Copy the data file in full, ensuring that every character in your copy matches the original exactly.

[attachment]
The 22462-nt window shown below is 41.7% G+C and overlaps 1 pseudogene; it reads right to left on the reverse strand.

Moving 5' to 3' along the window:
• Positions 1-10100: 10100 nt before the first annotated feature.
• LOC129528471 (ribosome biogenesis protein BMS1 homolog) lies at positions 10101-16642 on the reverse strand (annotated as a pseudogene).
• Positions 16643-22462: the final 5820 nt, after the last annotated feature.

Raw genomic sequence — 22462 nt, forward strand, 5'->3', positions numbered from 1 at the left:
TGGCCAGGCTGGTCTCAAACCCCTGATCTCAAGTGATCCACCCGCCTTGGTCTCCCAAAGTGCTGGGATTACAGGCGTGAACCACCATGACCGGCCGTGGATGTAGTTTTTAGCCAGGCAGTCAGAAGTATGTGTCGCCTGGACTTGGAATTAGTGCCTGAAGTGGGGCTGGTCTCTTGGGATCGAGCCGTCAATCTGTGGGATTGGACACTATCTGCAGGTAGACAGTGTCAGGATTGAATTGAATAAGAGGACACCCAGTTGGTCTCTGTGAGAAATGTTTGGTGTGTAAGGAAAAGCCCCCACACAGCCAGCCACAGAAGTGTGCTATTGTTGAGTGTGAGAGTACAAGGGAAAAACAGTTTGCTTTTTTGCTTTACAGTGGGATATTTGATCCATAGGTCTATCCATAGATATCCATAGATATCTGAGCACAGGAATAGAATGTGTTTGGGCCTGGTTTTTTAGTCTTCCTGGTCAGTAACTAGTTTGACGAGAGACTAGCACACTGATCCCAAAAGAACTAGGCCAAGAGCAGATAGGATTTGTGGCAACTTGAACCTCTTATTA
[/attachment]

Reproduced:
The 22462-nt window shown below is 41.7% G+C and overlaps 1 pseudogene; it reads right to left on the reverse strand.

Moving 5' to 3' along the window:
• Positions 1-10100: 10100 nt before the first annotated feature.
• LOC129528471 (ribosome biogenesis protein BMS1 homolog) lies at positions 10101-16642 on the reverse strand (annotated as a pseudogene).
• Positions 16643-22462: the final 5820 nt, after the last annotated feature.

Raw genomic sequence — 22462 nt, forward strand, 5'->3', positions numbered from 1 at the left:
TGGCCAGGCTGGTCTCAAACCCCTGATCTCAAGTGATCCACCCGCCTTGGTCTCCCAAAGTGCTGGGATTACAGGCGTGAACCACCATGACCGGCCGTGGATGTAGTTTTTAGCCAGGCAGTCAGAAGTATGTGTCGCCTGGACTTGGAATTAGTGCCTGAAGTGGGGCTGGTCTCTTGGGATCGAGCCGTCAATCTGTGGGATTGGACACTATCTGCAGGTAGACAGTGTCAGGATTGAATTGAATAAGAGGACACCCAGTTGGTCTCTGTGAGAAATGTTTGGTGTGTAAGGAAAAGCCCCCACACAGCCAGCCACAGAAGTGTGCTATTGTTGAGTGTGAGAGTACAAGGGAAAAACAGTTTGCTTTTTTGCTTTACAGTGGGATATTTGATCCATAGGTCTATCCATAGATATCCATAGATATCTGAGCACAGGAATAGAATGTGTTTGGGCCTGGTTTTTTAGTCTTCCTGGTCAGTAACTAGTTTGACGAGAGACTAGCACACTGATCCCAAAAGAACTAGGCCAAGAGCAGATAGGATTTGTGGCAACTTGAACCTCTTATTA